TORONTO – Greg Vanney wants to make sure that all the bases are covered.
That’s why the Toronto FC coach plans to dedicate a portion of this week’s training sessions to practising penalty kicks ahead of Saturday’s MLS Cup against the Seattle Sounders at BMO Field.
In last year’s final, TFC carried the bulk of play against Seattle in 120 minutes of regulation and extra time. But it was the Sounders, who didn’t register a single shot on net, who won via a penalty shootout to hoist the trophy on a frosty night in Toronto.
Led by Chad Marshall, a three-time MLS defender of the year, Seattle conceded only 39 goals during the 2017 regular season, good enough for the third-best defensive record in the league – Toronto ranked second, with 37 goals against.
The Sounders have maintained their strong defensive form in the playoffs, recording shutouts in each of their four games. In fact, Seattle has kept a clean sheet in its last six games dating back to the regular season, and hasn’t given up a goal in its previous six playoff matches, a streak of 647 consecutive minutes that dates back to last year’s second leg of the Western Conference final against the Colorado Rapids.
Toronto has kept it pretty tight at the back in the post-season, too. The Reds’ defence has been breached just three times in four games, and it posted clean sheets in both legs of the Eastern Conference final against the Columbus Crew. TFC is riding a 216-minute shutout streak ahead of Saturday’s final – they haven’t conceded since Bradley Wright-Phillips’ deflection in the New York Red Bulls’ 1-0 win in the second leg of the Eastern Conference semifinal.
Considering the defensive prowess of both sides, Saturday’s championship game could easily go to a shootout again.
Vanney said it’s impossible to duplicate the pressure of taking penalties during training sessions, but that “it’s still worthwhile going through the exercise.”
“It’s the idea of guys getting up there and being clear in their mind in what they want, but it’s very different to hit penalty kicks on a training field with nothing on it than hitting a penalty kick in front of 40,000 people and millions on TV, and having been possibly on the field for 120 minutes,” Vanney explained.
“Having said that, you can work out some of your plan or your concept of what you want to do leading up to it, so that you have a clear mind, even though you might be tired when you get there when the time comes.”
If it does go to a shootout on Saturday, Toronto goalkeeper Alex Bono and his Seattle counterpart Stefan Frei will take centre stage, looking to thwart the men they’ll face one-on-one from the penalty spot. Bono will do some studying this week.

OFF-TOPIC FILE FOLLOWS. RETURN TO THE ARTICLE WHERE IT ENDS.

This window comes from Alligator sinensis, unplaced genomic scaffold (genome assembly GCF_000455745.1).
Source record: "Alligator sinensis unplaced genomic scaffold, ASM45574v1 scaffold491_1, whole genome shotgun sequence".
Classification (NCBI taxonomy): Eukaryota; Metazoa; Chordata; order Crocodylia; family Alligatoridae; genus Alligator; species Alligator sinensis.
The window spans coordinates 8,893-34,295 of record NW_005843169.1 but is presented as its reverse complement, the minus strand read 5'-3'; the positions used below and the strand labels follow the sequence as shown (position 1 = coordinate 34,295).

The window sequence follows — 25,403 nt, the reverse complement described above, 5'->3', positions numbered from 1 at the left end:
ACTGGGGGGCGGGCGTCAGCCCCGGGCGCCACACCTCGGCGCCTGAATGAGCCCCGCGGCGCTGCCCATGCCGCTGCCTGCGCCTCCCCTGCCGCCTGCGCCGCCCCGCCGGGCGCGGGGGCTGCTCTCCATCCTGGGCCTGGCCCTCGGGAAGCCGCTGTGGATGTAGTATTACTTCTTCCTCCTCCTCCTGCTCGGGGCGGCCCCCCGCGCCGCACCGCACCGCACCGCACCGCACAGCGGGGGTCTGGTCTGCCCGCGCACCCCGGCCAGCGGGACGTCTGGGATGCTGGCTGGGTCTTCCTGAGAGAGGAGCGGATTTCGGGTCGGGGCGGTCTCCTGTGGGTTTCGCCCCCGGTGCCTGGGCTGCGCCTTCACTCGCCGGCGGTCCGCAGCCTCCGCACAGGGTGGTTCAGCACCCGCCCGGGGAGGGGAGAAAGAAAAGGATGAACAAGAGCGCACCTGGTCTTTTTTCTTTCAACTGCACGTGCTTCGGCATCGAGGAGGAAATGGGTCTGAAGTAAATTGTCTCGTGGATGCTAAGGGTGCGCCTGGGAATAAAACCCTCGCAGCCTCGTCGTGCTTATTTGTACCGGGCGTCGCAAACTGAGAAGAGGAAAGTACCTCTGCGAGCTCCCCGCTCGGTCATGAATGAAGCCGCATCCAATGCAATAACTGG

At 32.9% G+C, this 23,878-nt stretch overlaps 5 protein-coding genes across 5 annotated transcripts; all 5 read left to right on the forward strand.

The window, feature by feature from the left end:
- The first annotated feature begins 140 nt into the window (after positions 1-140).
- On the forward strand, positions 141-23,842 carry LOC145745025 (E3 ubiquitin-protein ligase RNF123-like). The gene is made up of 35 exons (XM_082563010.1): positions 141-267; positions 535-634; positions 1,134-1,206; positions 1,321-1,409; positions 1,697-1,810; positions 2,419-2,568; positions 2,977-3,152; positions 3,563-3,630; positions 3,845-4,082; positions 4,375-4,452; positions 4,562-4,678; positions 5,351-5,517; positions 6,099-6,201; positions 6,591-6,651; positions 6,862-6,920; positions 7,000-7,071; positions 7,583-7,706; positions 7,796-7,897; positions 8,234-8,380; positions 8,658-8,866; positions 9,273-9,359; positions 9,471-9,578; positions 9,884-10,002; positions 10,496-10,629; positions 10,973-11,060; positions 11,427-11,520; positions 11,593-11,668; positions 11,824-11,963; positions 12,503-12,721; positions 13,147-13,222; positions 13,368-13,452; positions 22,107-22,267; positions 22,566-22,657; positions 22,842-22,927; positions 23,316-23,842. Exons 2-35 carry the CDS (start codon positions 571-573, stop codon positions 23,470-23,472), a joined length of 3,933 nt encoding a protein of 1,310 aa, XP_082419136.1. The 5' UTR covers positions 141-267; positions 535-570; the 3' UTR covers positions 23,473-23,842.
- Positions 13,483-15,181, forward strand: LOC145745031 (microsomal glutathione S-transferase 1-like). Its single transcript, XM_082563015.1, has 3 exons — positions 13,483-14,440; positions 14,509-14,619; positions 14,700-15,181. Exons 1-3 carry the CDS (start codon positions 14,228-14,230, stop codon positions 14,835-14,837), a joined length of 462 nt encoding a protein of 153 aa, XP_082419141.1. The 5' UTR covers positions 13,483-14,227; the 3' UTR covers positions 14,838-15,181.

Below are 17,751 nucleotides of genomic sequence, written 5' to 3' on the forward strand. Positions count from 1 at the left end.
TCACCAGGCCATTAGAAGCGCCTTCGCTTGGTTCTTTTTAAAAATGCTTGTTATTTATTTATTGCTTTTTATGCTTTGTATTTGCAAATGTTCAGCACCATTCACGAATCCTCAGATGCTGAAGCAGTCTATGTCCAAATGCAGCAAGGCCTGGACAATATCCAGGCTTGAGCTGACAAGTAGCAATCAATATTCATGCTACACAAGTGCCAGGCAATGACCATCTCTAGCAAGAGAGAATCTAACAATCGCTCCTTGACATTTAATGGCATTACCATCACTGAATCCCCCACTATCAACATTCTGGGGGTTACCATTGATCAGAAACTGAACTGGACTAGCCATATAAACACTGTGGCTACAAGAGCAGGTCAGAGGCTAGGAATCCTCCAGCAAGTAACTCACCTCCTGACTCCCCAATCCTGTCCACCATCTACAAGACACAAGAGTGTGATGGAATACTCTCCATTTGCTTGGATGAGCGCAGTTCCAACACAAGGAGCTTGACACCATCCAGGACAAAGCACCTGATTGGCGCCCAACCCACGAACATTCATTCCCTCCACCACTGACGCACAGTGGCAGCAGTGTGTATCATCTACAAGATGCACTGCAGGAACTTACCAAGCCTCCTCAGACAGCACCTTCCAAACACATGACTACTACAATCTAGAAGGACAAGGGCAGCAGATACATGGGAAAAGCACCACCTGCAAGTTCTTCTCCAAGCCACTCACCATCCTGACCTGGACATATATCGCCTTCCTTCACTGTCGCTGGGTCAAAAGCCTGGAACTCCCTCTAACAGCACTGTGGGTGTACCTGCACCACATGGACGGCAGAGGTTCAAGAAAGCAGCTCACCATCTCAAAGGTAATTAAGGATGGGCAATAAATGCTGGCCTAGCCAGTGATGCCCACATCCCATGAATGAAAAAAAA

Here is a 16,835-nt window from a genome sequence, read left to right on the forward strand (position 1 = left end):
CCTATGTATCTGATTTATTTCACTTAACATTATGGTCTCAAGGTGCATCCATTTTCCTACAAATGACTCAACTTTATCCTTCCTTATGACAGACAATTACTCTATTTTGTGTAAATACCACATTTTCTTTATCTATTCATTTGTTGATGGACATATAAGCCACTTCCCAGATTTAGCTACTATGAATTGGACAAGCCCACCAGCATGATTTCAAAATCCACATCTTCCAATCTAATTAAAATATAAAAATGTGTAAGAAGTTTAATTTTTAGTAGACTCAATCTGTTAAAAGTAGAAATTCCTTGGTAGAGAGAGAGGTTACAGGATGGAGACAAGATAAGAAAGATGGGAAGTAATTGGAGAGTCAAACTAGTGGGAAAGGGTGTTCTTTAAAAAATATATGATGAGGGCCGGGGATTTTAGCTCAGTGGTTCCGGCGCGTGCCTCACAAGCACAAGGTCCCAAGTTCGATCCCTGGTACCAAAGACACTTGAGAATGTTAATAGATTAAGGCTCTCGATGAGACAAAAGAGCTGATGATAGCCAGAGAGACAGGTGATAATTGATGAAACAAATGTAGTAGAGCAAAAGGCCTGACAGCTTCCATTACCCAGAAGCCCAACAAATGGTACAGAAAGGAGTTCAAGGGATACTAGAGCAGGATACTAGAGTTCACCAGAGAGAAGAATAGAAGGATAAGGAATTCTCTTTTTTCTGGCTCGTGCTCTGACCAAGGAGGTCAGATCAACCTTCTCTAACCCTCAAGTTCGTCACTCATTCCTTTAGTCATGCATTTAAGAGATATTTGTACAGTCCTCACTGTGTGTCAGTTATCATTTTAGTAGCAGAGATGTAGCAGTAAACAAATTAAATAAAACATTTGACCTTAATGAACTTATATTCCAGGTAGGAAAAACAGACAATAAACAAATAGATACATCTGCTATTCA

“We’ll watch video before the game, and get a spread sheet with all the penalty history of some of their guys,” Bono said.
“You do your homework, but at the end of the day, if it comes down to penalties it’ll be a split-second decision that you have to make at a moment’s notice and you have to live with that decision.
It was a failed attempt by TFC defender Justin Morrow – his shot hit the crossbar – during the shootout in last year’s MLS Cup final that paved the way for Roman Torres to convert from the penalty spot and clinch the title for Seattle.
Morrow told Sportsnet this week that he has since moved on from that penalty miss after taking a bit of time to get over it.
“It took, probably, until right around New Year’s, which was when I started to get back into working out and training. I took some time off to go on vacation after MLS Cup and be with my family, but once I got back into the swing of things, I was past it,” Morrrow admitted.
If Saturday’s game goes to another penalty shootout, Vanney suspects Morrow wouldn’t hesitate to volunteer to take one.
“For the last year, after training now and again, he’ll stick around and start hitting penalties. I suspect, and hopefully it won’t get to that point, but if it does that Justin will be one of the guys who raises his hand. He has that kind of confidence and belief in himself.”
Toronto defender Drew Moor might also have to step up after taking a penalty and beating Frei with his attempt in last year’s final.
“I remember with about three minutes to go in overtime, I looked around the field and thought I might [have to take a penalty]. Greg came up to me and said, ‘Hey, are you ready to take a penalty,’ and I said, ‘Ask around a bit.’ He looked around and walked around for about 30 seconds, didn’t say a word to anybody and came up back to me and said, ‘Hey, do you want to take a penalty?’ So if I have to [again], I’ll plan on stepping up,” Moor stated.